How Easter Sunday turned into a day of utter destruction.

April 5, 1953, was Easter Sunday. Save for the rain, those who observed the holy day did so just as they had all the years before. But just after 6:00 p.m., as mothers were calling their families to the dinner table, disaster struck.

Out of nowhere, a sudden and violent windstorm materialised, catching everyone in its path by surprise. The swiftness with which it struck, the abruptness with which it disappeared and the severe damage it left behind led most people to say they’d never seen anything like it. Those who experienced the freak storm agreed that it came with a rushing or roaring noise, accompanied by torrential rain and heavy thunder and lightning. Witnesses said they saw a whirling wall of wind that picked up debris as it moved along. Louis Ray of Devonshire, told the Royal Gazette that he saw a cedar tree go up in the air “like a kite.”

In the aftermath, an official report was issued from the Bermuda Meteorological Station: “At 6:12 p.m. what was apparently a small depression, perhaps similar to a waterspout or tornado, passed over Hamilton. Pressure fell eight to nine millibars (about a quarter of an inch) and rose again within a period of one minute. There were two gusts of wind reaching 89 and 85 miles per hour, while the direction changed from south-east to north-east, and then suddenly swung back through south to westerly, and the wind decreased to about 15 m.p.h. The excessive wind lasted only a minute or less.”

Later on, it was determined that not one but four tornadoes were responsible. They carved four separate paths of destruction, smashing ninety buildings, most of them private homes. One person was killed, and the damage caused amounted to £18,808, which would equal close to $275,000 today.

REPORTED DAMAGE
Scores of homes lost their roofs, forcing many families to seek shelter with neighbours. Those with nowhere to go were placed in makeshift shelters or given tarpaulin and other relief equipment from the Social Welfare Board. Most of the damage was reported in the central parishes: Devonshire, Warwick and the City of Hamilton. The east and west ends of the island escaped the tornadoes altogether.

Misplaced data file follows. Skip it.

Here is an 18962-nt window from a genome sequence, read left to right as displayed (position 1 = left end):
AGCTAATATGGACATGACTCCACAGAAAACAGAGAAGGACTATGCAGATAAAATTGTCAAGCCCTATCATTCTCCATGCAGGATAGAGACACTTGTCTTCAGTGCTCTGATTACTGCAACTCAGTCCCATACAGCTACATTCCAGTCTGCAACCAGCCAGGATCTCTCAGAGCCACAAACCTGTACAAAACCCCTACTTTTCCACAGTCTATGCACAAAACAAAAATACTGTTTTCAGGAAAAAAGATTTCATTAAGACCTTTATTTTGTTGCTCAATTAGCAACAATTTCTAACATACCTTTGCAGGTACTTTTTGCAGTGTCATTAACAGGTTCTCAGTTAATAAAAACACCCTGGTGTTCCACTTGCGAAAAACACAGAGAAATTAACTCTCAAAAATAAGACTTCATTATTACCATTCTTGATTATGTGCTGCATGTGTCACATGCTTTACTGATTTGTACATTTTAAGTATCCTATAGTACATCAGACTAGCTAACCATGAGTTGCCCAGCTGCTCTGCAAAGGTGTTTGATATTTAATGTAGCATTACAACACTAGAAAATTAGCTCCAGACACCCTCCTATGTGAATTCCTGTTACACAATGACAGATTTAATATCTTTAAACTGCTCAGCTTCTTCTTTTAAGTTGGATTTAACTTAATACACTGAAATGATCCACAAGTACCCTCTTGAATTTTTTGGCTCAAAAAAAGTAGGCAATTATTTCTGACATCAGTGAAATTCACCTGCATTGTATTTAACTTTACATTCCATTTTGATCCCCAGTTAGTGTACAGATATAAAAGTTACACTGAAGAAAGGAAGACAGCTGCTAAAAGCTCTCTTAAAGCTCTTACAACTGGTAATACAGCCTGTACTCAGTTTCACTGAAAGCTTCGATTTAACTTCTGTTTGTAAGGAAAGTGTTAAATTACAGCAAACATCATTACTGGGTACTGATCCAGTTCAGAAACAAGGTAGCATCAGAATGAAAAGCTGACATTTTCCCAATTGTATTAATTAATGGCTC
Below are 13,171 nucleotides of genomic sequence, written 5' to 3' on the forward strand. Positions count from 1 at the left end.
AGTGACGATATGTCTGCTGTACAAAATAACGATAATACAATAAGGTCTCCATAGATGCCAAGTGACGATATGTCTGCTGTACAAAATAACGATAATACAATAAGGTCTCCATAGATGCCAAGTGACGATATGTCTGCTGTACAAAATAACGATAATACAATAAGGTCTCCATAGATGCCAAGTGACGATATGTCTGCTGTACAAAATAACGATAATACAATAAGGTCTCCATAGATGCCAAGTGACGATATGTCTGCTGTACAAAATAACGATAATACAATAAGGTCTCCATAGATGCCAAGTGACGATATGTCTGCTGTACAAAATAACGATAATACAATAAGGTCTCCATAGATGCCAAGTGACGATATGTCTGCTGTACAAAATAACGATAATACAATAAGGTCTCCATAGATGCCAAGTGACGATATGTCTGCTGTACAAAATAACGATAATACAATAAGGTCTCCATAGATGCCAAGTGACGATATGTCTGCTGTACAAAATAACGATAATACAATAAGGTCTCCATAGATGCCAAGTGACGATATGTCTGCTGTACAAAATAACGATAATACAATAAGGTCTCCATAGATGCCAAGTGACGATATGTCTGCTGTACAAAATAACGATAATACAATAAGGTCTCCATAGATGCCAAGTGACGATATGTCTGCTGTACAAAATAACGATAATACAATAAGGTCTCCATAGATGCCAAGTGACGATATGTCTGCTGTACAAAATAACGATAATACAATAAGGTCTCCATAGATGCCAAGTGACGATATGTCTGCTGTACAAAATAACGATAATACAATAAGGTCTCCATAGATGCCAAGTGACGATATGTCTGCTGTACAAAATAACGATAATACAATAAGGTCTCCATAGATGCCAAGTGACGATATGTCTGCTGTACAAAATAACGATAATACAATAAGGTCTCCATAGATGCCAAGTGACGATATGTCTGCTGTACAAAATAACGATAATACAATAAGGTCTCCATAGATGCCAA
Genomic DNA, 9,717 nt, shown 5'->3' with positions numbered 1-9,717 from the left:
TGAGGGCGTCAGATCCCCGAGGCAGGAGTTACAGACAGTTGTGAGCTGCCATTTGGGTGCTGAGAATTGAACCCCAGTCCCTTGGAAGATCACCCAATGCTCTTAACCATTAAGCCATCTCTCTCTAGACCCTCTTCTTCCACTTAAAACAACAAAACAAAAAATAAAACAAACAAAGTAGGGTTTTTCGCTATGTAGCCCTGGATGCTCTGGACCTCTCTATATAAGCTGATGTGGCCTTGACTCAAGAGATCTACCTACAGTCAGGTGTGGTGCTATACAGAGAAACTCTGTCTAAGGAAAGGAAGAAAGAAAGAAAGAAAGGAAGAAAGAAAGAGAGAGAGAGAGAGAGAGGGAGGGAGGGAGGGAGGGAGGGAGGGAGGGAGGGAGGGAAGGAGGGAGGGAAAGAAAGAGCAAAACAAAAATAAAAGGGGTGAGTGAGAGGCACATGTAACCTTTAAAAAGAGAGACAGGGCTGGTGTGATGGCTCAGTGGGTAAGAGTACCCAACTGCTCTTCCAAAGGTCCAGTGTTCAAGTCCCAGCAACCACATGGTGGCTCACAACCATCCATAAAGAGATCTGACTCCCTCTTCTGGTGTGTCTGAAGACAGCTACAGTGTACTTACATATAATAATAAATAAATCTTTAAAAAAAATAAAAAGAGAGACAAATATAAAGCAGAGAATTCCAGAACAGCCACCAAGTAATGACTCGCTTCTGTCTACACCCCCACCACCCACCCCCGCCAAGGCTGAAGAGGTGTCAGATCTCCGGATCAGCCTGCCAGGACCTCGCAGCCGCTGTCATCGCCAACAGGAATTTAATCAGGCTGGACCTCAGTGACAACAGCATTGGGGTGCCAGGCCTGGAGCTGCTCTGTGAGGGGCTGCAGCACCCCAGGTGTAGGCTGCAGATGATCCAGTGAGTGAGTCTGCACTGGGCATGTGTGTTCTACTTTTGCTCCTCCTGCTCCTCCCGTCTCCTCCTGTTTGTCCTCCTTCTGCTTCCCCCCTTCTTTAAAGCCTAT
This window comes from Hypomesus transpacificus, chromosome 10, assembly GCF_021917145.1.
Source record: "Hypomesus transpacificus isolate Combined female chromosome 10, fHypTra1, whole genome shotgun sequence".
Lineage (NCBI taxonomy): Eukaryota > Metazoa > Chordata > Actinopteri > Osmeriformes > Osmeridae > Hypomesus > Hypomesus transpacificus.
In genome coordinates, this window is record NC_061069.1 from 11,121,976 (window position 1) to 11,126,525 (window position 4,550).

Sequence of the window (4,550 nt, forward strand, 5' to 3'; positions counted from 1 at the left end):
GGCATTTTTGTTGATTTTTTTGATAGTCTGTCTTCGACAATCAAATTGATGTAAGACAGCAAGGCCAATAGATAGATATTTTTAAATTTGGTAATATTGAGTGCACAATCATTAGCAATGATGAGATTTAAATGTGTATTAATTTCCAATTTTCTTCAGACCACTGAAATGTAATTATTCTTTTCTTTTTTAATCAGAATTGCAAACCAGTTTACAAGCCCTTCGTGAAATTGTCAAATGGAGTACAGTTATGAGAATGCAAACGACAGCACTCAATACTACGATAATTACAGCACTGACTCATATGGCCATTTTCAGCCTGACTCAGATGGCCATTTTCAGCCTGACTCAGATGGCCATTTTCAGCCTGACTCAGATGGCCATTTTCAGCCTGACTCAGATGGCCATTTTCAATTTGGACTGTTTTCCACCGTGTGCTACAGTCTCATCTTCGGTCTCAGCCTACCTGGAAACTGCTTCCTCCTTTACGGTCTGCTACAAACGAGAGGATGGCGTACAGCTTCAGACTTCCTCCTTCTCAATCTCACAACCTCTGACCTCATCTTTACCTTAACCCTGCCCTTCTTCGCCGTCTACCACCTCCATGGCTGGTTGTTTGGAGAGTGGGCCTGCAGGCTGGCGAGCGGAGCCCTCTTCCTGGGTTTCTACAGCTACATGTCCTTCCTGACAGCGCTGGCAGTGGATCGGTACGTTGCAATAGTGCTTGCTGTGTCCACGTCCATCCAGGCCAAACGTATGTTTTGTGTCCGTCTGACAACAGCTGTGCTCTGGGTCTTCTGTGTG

In Smith’s, one tornado passed through Harrington Hundreds and according to a report, knocked the roofs off three houses belonging to Leslie White. On the crest of the hill, it hit Malcolm Hollis Sr’s farm, blowing an estimated 400 chickens into Harrington Sound. Hollis’s home experienced roof damage and blown-out windows. He estimated that the damage cost him $5,000.

Two cars were reportedly blown into Harrington Sound. The driver of one, Sydney de Silva, was at the wheel of his father’s convertible taxi when he was swept away: “I was driving along when the wind hit me and I lost control of the car. The next thing I knew, the car was in the air with me in it. We landed on four wheels down on the water about 50 feet from the bank. It floated long enough for me to take off my shoes and jacket and swim ashore. The car then sank.” He noted that he would have stood little chance of survival had he been driving a closed car. Fields of Easter lilies and potatoes were destroyed, barns and pigsties levelled and dinghies smashed against the rocks.

The same tornado damaged a home in Bailey’s Bay. Tony Sousa was on the second floor when the tornado struck. It levelled the floor he was on, causing him to fall through to the lower story. Sousa was taken to the hospital for treatment of a double compound leg fracture as well as a broken collar bone. In the City of Hamilton, damage was extensive and crews from the Corporation, the Telephone Company and the Electric Light Company were immediately dispatched to clear fallen trees and repair phone and power lines.

TRAGEDY
Devastatingly, the unexpected tornado that ripped through Crawl caused the death of a young bride-to-be. Seventeeen-year-old Madeline Smith, daughter of Florence and Percy Smith, was struck in the head by debris as she fled her home. She was taken to the hospital by her mother but was pronounced dead on arrival. The Smiths and their seven other children had to seek shelter elsewhere as, tragically, their home was reduced to rubble.

RELIEF
On April 10th, five days after the tornadoes struck, the chairman of the Board of Works, the Hon. H. D. Butterfield stated in the House of Assembly that he had received a phone call from Governor Sir Alexander Hood requesting that he make a survey of the damage caused by the tornadoes with the view of assisting those in need with repairs. The governor requested that the estimate should be forwarded to The Lady Cubitt Compassionate Association so that they could determine who should be given government aid.
In addition to government’s assistance, private citizens took it upon themselves to fundraise for persons and organisations in need. In one such case, the Cobb’s Hill Methodist Church was reroofed thanks to the efforts of its congregation. In another, listeners of ZBM’s morning radio show Housewives Choice, donated $78 to Florence and Percy Smith to help them rebuild their family home.

Though the island has recorded several instances of tornadoes in the decades since, nothing can compare to the devastation experienced on Easter Sunday 1953.